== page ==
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Businesses need to know this or the basics of information security!

Businesses need to know this or the basics of information security!

In this article, I would like to talk about information that needs to be protected from attackers planning to harm your business. Please note that we will not be talking about the technical part of companies' operations, but about social engineering aimed at the vulnerabilities of your employees.

We added a free for public use "CHECKLIST FOR CHECKING THE INFORMATION SECURITY OF ORGANIZATIONS". We hope that this checklist and the information in this article will add peace of mind and information security to your organization.

You can read the checklist at the end of the article.


Businesses need to know this or the basics of information security!

More often than not, email is the main entry point into the secrets of your company and its personal staff. Every official company website contains contact information that includes an email address with the company domain. For example, or

This is consistent with business ethics, but in today's Internet there are a huge number of tools (e.g. Google Dorks,, etc) that, using the domain, collect other addresses that the organization may not have wanted to publish to the general public. This might reveal something like,,

The mere presence of a work e-mail not only gives the opportunity to establish direct contact with the employee bypassing the public relations department, but also allows colleagues to misuse it, namely to register accounts in social networks, order deliveries and so on, so on, so on. All of this subsequently gets ducked. With such email addresses, we can find a lot of interesting personal information that is useful for hackers and cyber blackmailers.

Employee photos on the company website

Businesses need to know this or the basics of information security!

Yes, photos on a company's website can help find your employees' social media accounts. In most cases, this information has no commercial value, but it is a great opportunity to gather information about an employee's private life, which can result in such a well-built social engineering campaign that the attacker will not even notice the catch.

By the way, there are quite a few tools for searching social media accounts by face. For example, FindClone, SearchForFace, and even simple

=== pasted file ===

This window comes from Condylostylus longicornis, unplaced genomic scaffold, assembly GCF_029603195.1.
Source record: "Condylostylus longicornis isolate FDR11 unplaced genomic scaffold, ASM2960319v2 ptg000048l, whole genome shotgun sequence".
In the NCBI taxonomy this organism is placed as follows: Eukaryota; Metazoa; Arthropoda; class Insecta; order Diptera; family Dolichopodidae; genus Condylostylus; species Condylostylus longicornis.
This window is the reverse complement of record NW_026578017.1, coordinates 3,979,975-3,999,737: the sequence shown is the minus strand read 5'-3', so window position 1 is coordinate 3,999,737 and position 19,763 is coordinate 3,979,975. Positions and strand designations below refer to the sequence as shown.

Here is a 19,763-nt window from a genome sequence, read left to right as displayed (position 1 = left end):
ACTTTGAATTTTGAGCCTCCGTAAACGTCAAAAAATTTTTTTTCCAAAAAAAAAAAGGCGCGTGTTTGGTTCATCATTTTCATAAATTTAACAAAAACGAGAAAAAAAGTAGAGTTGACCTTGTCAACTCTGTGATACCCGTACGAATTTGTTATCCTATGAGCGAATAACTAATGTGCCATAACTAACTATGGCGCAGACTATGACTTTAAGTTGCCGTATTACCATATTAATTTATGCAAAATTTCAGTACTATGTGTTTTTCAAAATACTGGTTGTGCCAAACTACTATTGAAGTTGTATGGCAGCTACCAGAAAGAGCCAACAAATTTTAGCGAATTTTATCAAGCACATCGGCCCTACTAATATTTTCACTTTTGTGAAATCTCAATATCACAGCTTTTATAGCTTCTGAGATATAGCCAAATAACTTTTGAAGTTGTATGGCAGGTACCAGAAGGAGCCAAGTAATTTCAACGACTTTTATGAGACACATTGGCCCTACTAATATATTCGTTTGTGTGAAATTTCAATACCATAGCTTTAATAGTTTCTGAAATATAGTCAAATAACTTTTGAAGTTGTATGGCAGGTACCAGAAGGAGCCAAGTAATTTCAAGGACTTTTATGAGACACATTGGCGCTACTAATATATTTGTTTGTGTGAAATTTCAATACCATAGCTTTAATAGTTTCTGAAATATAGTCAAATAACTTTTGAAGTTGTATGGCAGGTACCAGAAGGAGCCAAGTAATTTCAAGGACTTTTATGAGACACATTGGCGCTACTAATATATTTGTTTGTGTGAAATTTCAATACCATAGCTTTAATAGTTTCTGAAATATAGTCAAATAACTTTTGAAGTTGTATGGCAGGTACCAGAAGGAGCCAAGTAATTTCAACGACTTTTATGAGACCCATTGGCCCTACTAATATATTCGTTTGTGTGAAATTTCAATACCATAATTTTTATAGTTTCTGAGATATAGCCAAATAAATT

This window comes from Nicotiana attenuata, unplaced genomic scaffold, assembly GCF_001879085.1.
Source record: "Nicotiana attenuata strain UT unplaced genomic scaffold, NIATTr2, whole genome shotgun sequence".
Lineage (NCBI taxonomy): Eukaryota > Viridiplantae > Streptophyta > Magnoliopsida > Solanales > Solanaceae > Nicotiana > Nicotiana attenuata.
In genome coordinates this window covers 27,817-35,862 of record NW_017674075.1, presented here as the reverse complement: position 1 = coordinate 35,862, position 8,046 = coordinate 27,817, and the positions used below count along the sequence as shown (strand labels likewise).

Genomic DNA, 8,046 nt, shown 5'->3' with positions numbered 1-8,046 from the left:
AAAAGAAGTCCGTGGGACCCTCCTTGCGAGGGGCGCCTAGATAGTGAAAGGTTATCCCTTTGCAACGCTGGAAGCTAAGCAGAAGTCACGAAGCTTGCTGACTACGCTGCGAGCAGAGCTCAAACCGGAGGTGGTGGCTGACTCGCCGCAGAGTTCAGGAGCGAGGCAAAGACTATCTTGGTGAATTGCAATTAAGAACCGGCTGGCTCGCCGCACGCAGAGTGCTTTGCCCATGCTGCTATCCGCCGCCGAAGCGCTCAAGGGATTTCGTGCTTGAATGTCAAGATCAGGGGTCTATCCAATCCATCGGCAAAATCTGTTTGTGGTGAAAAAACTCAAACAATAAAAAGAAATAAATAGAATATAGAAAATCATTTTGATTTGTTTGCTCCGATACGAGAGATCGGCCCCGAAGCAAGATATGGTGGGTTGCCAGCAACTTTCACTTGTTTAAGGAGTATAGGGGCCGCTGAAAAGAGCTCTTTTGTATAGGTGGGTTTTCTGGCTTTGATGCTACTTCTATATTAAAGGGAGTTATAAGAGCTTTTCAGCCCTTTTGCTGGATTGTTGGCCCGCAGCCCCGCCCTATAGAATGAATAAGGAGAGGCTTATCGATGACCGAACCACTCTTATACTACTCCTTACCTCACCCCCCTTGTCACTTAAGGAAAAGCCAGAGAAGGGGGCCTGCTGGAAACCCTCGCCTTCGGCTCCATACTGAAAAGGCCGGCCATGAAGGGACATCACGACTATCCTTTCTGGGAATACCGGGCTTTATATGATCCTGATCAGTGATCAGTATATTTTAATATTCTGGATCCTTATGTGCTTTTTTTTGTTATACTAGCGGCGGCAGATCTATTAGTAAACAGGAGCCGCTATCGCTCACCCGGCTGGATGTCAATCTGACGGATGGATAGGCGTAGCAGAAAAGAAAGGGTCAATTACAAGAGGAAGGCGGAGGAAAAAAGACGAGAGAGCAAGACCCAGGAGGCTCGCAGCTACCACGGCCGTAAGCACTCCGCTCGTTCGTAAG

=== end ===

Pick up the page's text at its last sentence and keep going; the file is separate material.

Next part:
Public activity

In reality, photos and public activity are not as critical vulnerabilities as personal data that can be gleaned from email addresses. To exclude a company's public activity is to cut off 80% of marketing. Some things are worth publicizing and some are not.

An example of a social engineering attack would be a text like this: "Good afternoon, I saw you at the conference "Legends of SOC - 2023". We liked your presentation very much. We would like to propose cooperation. Terms and conditions and a detailed offer are in the attachment". Agree, tempting! Especially if your company slightly underpays a sysadmin, and he is in search of a more favorable offer. There is a high probability that even an experienced IT specialist will first open the attachment and only then think about it.

Files on the company website

Businesses need to know this or the basics of information security!

You may think that you have hidden all the unnecessary files, but Google search robots have indexed everything carefully. It is very easy to check this. For example, your website is: Type in the search bar google: filetype: (here without a space file format -- pdf, doc, docx, xls, txt) Next, we check that nothing unnecessary is suddenly not in the public domain.

There are a number of documents that a legal entity cannot not publish, but what is not included in this list, it is better to clean, because unnecessary information about your employees, counterparties, financial assets - all this is excellent food for a potential attack.

We also want to pay attention to which employees pose the greatest threat to the information security of companies.